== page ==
The Massachusetts Supreme Judicial Court handed down a confusing decision in a case involving whether a peer-to-peer car rental service was subject to airport rental car regulations, or exempt because it was merely an online platform facilitating the speech of others. The Court affirmed the lower court’s injunction preventing the service, Turo, from continuing to operate at Boston Logan International Airport, with slight modifications. But the Court’s reasoning on Section 230 of the 1934 Communications Act (added by the 1996 Communication Decency Act) is hard to parse, adding to confusion around this central piece of internet legislation.
Section 230 is a federal law that limits liability of interactive computer service providers for content posted by third parties on their sites. Turo’s argument — which the Court rejected — was that, as an interactive computer service, it qualified for immunity under Section 230 for user’s posts about cars available at Logan Airport that ran afoul of the airport’s rental car regulations. The Court did not dispute that Turo was an interactive computer service provider. It did, however, identify what seem to be two alternative grounds for why Section 230 does not apply here.
First, the Court noted, Turo created its own content advertising Logan Airport and providing a search function to locate cars there; third-party content was not the issue. Second, Turo served as the “facilitator of the ensuing rental transactions … far more than just offering a website to serve as a go between among those seeking to rent their vehicles and those seeking rental vehicles.” In particular, the Court noted that Turo offered “substantial ancillary services to its hosts, such as collecting and remitting payments, offering (and mandating) liability insurance and roadside assistance that is available twenty-four hours per day and seven days per week, and screening guests before permitting them to rent a motor vehicle from a host.”
The first rationale offers Turo a cure (stop advertising and disallow that search function) while the second raises substantial questions about consequences for online platforms that “facilitate transactions.” Consider, for example, a newsletter service like Substack, which allows third-party comments and also processes subscription transactions. Might Substack be liable for what its authors or readers post by virtue of this “concentrated involvement in the transaction”? In a friend-of-the-court brief, the Reporters Committee — represented by the Cyberlaw Clinic at Harvard Law School — urged the Court to draw its line carefully to avoid casting these kinds of doubts on emerging business models for journalism. We’ll be following the issue closely to better understand what it means for the news media going forward.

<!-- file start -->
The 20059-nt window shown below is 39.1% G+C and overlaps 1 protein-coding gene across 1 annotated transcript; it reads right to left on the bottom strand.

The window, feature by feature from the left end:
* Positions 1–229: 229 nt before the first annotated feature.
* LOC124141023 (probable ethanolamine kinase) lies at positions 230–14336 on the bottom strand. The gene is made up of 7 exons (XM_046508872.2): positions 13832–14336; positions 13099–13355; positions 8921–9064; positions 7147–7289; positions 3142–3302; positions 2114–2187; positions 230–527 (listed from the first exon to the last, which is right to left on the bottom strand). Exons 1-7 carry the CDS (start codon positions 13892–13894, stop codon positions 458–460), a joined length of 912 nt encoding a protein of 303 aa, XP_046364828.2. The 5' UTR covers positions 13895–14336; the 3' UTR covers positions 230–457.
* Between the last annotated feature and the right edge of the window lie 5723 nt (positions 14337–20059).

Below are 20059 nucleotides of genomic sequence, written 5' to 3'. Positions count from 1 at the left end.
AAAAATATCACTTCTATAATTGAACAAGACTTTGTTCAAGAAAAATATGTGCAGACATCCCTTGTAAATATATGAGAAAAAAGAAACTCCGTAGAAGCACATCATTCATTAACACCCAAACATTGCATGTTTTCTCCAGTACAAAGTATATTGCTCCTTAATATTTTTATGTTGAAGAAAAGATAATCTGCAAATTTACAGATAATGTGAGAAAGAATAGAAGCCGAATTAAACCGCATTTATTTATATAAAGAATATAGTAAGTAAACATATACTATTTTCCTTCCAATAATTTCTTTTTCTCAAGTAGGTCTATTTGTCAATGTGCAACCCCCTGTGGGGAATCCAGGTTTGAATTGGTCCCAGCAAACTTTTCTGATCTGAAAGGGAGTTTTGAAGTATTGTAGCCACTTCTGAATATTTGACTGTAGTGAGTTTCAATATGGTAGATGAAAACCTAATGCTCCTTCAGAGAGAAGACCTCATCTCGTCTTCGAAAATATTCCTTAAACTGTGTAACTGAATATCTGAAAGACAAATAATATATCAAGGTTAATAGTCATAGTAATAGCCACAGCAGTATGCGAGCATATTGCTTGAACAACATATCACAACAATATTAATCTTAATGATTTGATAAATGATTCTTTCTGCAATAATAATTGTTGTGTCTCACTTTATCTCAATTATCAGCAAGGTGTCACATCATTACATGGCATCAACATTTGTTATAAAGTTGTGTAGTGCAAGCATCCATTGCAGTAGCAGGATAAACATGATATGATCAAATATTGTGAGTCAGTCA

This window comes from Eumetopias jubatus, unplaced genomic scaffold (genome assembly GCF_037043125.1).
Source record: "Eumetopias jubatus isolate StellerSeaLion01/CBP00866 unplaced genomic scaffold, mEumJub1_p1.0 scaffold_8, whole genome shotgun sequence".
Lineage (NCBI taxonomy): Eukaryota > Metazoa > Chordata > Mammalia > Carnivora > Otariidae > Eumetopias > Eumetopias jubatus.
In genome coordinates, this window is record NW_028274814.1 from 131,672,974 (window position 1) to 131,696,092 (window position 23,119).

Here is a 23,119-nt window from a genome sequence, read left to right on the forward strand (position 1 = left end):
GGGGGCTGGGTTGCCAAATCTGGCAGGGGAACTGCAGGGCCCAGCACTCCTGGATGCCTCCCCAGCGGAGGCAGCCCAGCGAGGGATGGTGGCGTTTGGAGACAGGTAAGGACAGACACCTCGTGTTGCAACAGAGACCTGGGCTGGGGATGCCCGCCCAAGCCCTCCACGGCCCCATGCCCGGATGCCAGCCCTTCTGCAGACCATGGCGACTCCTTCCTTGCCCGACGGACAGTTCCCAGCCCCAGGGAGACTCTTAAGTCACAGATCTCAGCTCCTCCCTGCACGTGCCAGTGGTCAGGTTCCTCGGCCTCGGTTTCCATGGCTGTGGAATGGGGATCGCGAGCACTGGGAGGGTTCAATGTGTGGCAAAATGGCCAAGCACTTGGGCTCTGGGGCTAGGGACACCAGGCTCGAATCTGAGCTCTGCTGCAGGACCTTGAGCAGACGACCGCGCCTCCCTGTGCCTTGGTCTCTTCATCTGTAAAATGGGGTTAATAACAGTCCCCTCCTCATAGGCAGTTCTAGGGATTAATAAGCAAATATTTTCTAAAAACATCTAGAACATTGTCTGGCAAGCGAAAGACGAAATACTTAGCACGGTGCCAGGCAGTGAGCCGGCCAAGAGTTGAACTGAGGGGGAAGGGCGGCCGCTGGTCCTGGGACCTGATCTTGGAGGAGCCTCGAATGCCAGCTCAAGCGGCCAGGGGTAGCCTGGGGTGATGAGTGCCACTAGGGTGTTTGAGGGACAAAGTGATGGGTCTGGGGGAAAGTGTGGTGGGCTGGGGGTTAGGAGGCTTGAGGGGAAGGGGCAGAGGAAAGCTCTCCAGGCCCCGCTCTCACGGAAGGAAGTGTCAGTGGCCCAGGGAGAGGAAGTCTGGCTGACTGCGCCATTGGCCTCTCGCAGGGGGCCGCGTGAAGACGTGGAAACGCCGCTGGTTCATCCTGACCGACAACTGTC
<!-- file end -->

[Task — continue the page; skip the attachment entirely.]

The Technology and Press Freedom Project at the Reporters Committee for Freedom of the Press uses integrated advocacy — combining the law, policy analysis, and public education — to defend and promote press rights on issues at the intersection of technology and press freedom, such as reporter-source confidentiality protections, electronic surveillance law and policy, and content regulation online and in other media. TPFP is directed by Reporters Committee attorney Gabe Rottman. He works with Stanton Foundation National Security/Free Press Legal Fellow Grayson Clary and Technology and Press Freedom Project Legal Fellow Mailyn Fidler.